Iowa wildflower Wednesday: Canada anemone (Meadow anemone)

Summer wildflowers are coming on strong now. On native or restored prairies, you may find cup plants or compass plants in bloom, along with yellow coneflowers, purple coneflowers, rattlesnake master, blazing star, black-eyed Susan, partridge pea, and several kinds of milkweed, including common, swamp, butterfly, or whorled. Along wooded trails, the purple, star-shaped blossoms of American bellflower are a frequent sight.

This week’s featured plant typically starts blooming in the late spring; in most parts of Iowa, the flowers are gone by July. Canada anemone (Anemone canadensis) is also known as meadow anemone, round-leaf thimbleweed, or windflower. This member of the buttercup family is native to most of North America, except for states in the deep South or west of the Rocky Mountains. It can thrive in a range of usually wet habitats, such as “moist prairies, sedge meadows, openings in floodplain woodlands, woodland borders, banks of streams, and swampy areas.” I took some of the enclosed pictures along bike trails in Des Moines and Clive and others on lower ground at the Tipton Prairie in Greene County.

According to the Minnesota Wildflowers website, Canada anemone “can form sizable colonies via spreading rhizomes.” The Friends of the Eloise Butler Wildflower Garden site advises, “In the home garden it can make a good ground cover beneath trees and shrubs but in a restricted setting it needs control due to its spreading habit. For full flowering potential, it needs a mostly sunny area.” Likewise, the Lady Bird Johnson Wildflower Center’s site notes that this plant “can become quite aggressive in too favorable conditions.”

For botanically accurate descriptions of Canada anemone foliage, flowers, and fruit, I recommend the Illinois Wildflowers, Minnesota Wildflowers, or Eloise Butler Wildflower Garden websites.

Most of the time, each stalk will have only one large, white flower.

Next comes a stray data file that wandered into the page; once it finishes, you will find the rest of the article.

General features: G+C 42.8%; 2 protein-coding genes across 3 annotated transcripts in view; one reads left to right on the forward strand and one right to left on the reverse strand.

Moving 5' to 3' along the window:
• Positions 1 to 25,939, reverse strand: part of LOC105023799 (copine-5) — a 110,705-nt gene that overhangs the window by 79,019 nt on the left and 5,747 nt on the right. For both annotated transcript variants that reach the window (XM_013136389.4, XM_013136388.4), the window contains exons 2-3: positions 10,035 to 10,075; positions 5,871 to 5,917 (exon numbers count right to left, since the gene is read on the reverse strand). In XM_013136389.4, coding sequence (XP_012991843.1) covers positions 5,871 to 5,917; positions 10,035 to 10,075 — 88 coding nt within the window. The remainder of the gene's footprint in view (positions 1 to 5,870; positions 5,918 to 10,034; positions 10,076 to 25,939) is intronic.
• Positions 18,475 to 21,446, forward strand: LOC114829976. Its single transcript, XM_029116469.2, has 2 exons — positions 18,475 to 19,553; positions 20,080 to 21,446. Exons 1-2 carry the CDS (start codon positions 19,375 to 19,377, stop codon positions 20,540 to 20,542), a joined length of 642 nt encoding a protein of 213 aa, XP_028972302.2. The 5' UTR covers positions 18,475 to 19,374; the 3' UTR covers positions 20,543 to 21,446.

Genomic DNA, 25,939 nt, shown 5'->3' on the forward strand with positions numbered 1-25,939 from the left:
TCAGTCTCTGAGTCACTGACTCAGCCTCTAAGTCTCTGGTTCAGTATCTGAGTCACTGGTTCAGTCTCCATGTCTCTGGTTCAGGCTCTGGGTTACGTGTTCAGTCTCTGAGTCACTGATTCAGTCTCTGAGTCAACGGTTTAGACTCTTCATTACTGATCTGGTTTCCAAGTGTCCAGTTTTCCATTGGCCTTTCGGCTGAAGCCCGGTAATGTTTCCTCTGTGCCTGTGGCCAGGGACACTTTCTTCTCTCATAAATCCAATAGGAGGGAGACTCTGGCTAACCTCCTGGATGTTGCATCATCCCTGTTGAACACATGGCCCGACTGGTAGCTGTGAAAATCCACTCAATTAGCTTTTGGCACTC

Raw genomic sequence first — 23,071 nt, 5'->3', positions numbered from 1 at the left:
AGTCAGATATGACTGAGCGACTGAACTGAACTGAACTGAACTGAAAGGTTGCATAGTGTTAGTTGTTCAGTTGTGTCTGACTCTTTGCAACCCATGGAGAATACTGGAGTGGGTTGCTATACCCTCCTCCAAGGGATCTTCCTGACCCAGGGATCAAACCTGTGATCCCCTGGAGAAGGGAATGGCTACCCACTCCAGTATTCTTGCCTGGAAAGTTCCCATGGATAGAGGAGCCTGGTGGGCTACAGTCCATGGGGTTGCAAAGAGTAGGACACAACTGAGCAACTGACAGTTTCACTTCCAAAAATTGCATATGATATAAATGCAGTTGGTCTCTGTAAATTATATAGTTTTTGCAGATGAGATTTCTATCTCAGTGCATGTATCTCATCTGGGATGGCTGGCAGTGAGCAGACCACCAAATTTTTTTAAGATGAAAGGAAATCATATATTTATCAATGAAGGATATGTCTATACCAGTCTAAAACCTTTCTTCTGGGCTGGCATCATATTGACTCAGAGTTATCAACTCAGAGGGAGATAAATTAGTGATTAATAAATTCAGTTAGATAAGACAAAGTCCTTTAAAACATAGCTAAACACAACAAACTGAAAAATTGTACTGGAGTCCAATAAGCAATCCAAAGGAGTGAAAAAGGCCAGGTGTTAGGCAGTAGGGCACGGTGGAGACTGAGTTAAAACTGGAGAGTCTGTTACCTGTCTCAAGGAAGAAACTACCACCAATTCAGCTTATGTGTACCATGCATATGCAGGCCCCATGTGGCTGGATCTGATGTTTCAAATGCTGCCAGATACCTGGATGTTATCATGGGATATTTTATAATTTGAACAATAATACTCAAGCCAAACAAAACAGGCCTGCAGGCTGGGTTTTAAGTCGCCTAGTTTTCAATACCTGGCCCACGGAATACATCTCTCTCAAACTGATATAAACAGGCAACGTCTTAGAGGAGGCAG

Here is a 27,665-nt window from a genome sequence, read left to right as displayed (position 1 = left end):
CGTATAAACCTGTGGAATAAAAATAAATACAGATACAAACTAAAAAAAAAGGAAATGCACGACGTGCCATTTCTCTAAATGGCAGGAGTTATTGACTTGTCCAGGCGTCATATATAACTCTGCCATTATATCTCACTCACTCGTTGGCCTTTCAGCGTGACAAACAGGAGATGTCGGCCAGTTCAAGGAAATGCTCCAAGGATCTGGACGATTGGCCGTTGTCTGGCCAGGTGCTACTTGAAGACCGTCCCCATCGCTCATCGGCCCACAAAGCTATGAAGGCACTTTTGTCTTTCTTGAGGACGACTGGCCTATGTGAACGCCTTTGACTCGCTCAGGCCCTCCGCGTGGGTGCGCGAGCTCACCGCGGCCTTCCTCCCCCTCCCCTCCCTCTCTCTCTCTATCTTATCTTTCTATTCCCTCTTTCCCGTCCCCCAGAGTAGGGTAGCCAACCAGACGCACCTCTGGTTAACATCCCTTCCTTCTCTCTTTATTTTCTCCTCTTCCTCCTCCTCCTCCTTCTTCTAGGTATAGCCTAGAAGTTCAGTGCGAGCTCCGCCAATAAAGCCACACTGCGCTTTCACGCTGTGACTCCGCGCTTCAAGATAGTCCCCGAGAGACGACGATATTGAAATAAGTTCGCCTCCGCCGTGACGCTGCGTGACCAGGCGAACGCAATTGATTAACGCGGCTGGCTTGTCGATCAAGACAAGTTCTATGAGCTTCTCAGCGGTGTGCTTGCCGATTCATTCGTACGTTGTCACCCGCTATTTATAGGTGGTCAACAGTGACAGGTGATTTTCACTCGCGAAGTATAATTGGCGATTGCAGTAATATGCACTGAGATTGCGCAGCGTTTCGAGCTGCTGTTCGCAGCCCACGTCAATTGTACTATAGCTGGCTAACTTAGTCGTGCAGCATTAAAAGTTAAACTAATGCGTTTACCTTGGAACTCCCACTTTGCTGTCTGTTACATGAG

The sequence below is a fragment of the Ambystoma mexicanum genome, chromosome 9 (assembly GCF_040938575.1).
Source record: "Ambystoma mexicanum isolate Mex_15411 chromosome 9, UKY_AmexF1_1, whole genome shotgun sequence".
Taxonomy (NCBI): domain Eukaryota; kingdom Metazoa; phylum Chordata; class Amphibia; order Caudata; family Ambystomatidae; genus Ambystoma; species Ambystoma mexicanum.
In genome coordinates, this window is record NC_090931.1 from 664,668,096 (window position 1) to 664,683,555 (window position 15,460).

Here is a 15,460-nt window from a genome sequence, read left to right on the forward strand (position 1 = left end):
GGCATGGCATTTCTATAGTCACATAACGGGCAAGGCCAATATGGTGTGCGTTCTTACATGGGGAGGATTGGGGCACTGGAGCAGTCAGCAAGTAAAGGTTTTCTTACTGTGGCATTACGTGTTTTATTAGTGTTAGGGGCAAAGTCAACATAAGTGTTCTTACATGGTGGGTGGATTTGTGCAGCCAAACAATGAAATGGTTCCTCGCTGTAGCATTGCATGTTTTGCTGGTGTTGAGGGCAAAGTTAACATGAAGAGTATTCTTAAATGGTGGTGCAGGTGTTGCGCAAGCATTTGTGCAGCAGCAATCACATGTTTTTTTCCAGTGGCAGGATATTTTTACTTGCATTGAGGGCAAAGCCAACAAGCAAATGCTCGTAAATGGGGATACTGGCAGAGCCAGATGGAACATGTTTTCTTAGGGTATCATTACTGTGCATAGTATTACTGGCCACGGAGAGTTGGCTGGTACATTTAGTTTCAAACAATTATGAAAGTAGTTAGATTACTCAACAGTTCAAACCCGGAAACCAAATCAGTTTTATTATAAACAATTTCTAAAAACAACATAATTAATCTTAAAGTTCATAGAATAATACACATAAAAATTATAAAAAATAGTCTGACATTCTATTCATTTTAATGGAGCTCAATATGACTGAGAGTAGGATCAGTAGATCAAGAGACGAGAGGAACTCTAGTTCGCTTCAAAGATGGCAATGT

Canada anemone flower close up photo canadaanemone2_zpsxuzaadhj.jpg

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Stalks may grow close together.

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Not all plants in a colony will bloom at the same time. In each of these next two photos, a Canada anemone bud hasn’t opened yet.

Canada anemone with bud photo Canadaanemonesquare_zpsadmkgdo0.jpg

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Canada anemone flowers are usually easy to see, but they may be hiding under grasses or sedges.

Sedge obscuring Canada anemone photo Canadaanemonehiding_zpshjw9udcu.jpg

Here Canada anemone is blooming near a sticky weed that is some kind of bedstraw.

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Canada anemone can grow in habitats that also favor poison ivy (near top of this frame), so watch where you step. The yellow flower is from a non-native clover.

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Earlier this month, I found some Canada anemone plants with fruit, a “round cluster of flattened, generally oval, beaked seeds.”

 photo Canadaanemoneseeds_zpsz0tjlsh7.jpg

Tags: Wildflowers

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  • Canada anemone

    Beautiful photos as always! They are a pleasure to see. Canada anemone has staying power and is often found on the edges of Iowa gravel roads where few if any other native prairie plants still survive.

    Ironically, it is seldom found in typical Iowa prairie plantings. Getting the seeds to germinate is often a challenge — it spreads much more easily from rhizomes.

    A flower almost always seen only in plantings in Iowa is purple coneflower. It’s a usually-reliable indicator that a prairie area is a reconstruction rather than an original prairie.

    And I think that pretty little yellow flower is probably Oxalis stricta, yellow wood sorrel. It’s a nice little native that don’t get no respect because it is usually found in disturbed areas. But it attracts some little native bees and other insects, and the seeds are eaten by wildlife, and the sour leaves are edible for most humans as long as we eat only a few of them to avoid getting too much oxalic acid. People sometimes throw just a few of them into salads.